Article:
Illinois Debt Collection Laws: Simplified

It's 9:00 pm and you just got home from work, your phone starts ringing with a number from your area code, you answer it and it is a Debt Collector. Is that even legal? Keep reading to help simplify some of the legal jargon assoicated with federal and state debt collection laws in Illinois.

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No one ever wants to be in debt, but it happens–especially if you don’t have Illinois credit services like The Phenix Group helping you stay on top of your finances. Soon enough, debt collection agencies will be on your tail. And while you may feel helpless once you get calls from these collectors, you must remember that you have rights that protect you from being subject to unfair, abusive, or fraudulent practices just to get you to pay your bills. 

Both the Fair Debt Collection Practices Act (FDCPA) and the Illinois Collection Agency Act (ICAA) regulate debt collection in Illinois and keep consumers like you from being treated unjustly during debt collection.

The Fair Debt Collection Practices Act

The FDCPA is a federal law that protects people from unreasonable, deceptive, and derogatory debt collection practices. They outline what debt collectors can and can’t do to collect debts. For example, the law prohibits debt collectors from calling you at your place of employment, disclosing your debt information to a third party, or communicating with you using profane language–the latter being one of the most common violations of the FDCPA.

While the FDCPA is comprehensive, it does have its shortcomings. For instance, it only concerns debt collectors and some third-party debt buyers. It doesn’t cover original creditors or the company that gave you the loan or credit in the first place.

The Illinois Collection Agency Act

The ICAA supplements the FDCPA with additional regulations that protect those with debts in collection. In particular, it includes a requirement for debt collectors to be licensed before being able to collect a debt.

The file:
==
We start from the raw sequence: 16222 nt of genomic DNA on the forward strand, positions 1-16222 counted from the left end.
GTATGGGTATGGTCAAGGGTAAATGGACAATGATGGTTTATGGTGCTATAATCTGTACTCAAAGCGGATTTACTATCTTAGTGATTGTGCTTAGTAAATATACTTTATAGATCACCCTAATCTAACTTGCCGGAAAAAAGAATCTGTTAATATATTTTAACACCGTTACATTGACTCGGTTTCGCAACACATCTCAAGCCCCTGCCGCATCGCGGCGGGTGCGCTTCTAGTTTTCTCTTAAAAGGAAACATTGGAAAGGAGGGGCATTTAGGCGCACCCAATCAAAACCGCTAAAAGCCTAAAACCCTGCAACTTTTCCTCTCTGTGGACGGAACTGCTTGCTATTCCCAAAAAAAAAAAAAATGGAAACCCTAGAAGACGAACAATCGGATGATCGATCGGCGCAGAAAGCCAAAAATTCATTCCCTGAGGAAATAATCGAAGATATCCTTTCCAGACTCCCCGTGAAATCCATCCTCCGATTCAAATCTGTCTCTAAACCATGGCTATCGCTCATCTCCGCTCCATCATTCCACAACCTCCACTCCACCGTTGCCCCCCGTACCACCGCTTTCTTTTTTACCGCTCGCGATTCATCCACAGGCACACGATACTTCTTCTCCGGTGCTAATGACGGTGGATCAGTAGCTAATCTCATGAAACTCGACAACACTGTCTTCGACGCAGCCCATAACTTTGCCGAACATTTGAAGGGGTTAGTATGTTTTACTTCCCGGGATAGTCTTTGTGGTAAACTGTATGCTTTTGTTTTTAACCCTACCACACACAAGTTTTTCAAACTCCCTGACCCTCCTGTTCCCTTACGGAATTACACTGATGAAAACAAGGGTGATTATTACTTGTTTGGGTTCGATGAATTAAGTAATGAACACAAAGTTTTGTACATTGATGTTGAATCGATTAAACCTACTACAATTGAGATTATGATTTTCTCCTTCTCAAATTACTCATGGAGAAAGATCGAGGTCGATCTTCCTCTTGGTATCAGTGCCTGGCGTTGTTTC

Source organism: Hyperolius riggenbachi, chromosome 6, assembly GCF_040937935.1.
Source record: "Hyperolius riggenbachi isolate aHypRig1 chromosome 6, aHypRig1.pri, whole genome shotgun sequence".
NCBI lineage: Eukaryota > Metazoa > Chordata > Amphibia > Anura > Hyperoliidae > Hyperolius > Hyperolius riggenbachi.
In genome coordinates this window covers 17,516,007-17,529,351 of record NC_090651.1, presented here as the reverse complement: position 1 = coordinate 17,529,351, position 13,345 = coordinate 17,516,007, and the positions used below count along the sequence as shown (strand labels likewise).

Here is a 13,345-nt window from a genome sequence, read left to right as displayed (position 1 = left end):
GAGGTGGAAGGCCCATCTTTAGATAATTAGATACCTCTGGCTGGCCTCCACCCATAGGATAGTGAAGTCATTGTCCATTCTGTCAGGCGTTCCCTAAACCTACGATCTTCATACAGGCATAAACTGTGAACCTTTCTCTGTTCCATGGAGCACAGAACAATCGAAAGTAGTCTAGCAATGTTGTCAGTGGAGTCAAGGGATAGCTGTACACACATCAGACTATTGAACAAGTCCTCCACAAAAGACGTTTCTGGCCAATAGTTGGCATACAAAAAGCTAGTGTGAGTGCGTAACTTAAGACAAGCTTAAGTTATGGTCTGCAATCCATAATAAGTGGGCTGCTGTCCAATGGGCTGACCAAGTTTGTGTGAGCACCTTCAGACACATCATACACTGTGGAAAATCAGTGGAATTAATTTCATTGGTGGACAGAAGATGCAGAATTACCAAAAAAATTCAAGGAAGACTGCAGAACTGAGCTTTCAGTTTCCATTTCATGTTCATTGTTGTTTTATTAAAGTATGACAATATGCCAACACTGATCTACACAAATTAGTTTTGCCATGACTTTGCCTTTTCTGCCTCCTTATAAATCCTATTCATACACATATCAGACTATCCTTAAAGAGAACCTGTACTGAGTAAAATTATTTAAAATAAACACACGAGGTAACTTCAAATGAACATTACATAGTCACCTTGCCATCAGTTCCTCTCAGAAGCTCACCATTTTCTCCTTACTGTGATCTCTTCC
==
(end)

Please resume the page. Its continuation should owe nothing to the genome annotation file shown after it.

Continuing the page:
Like the FDCPA, the ICAA lists practices that debt collectors are prohibited to engage in during debt collection. It also gives consumers the right to check the validity of any debt being collected and outlines what a debt collector must do if someone challenges the validity of a debt.

Debt Collectors in Illinois

The ICAA applies to Illinois companies in the business of collecting debts. However, if the business is “confined” to something other than that, then it doesn’t have to comply with the law. The ICAA also doesn’t cover original creditors (including banks and similar financial institutions like credit unions or loan companies), as well as attorneys, real estate brokers, retail stores, unit owner’s associations, and billing companies that only send account notices.

Illinois-based debt collectors are required to get a license. If they fail to do so, the state can fine them up to $10,000 for each violation. If a debt collector from outside of the state tries to contact you, they don't need a license as long as they have one in the state from which they’re reaching out to you.

Prohibited Debt Collection Practices in Illinois

Under the ICAA, debt collectors are prohibited from doing the following:

  • Using or threatening to use force or violence

  • Threatening to sue, instigate an arrest, or file for criminal prosecution with no legal basis

  • Threatening the seizure, attachment, or sale of your property 

  • Disclosing or threatening to disclose information that could ruin your reputation for creditworthiness knowing the information is false

  • Excessively communicating with you or any member of your family or contacting you outside the reasonable hours of 8:00 AM and 9:00 PM

  • Using profane, obscene, or abusive language when communicating with you

  • Disclosing or threatening to disclose information about your debt to a third party

  • Disclosing or threatening to disclose information about a debt that’s has been disputed by you

  • Engaging in any activity that’s intended to cause mental or physical illness

  • Impersonating a police officer, government agency representative, or legal representative

  • Misrepresenting the amount of debt owed or representing that it may be increased with other charges

If you believe that a debt collector has violated the ICAA, you can file a complaint against them to the state of Illinois or the Consumer Financial Protection Bureau (CFPB). You can also file a lawsuit, either under the FDCPA or the ICAA.

Final Thoughts

Just because you have a debt due doesn’t mean that debt collectors can subject you to unfair, abusive, or deceptive behavior. Illinois debt collection laws afford you rights to protect you from mistreatment and to ensure that debt collectors are in line when demanding payment. Keep these in mind so that you know how to deal with the next phone call that comes along.

If you have a legitimate debt, it’s crucial to settle these as soon as possible, or else you’ll see a dip in your credit score. Once you’re done, seek help from a credit repair company like The Phenix Group to get you back in good financial standing. Get a free consultation today to learn how!

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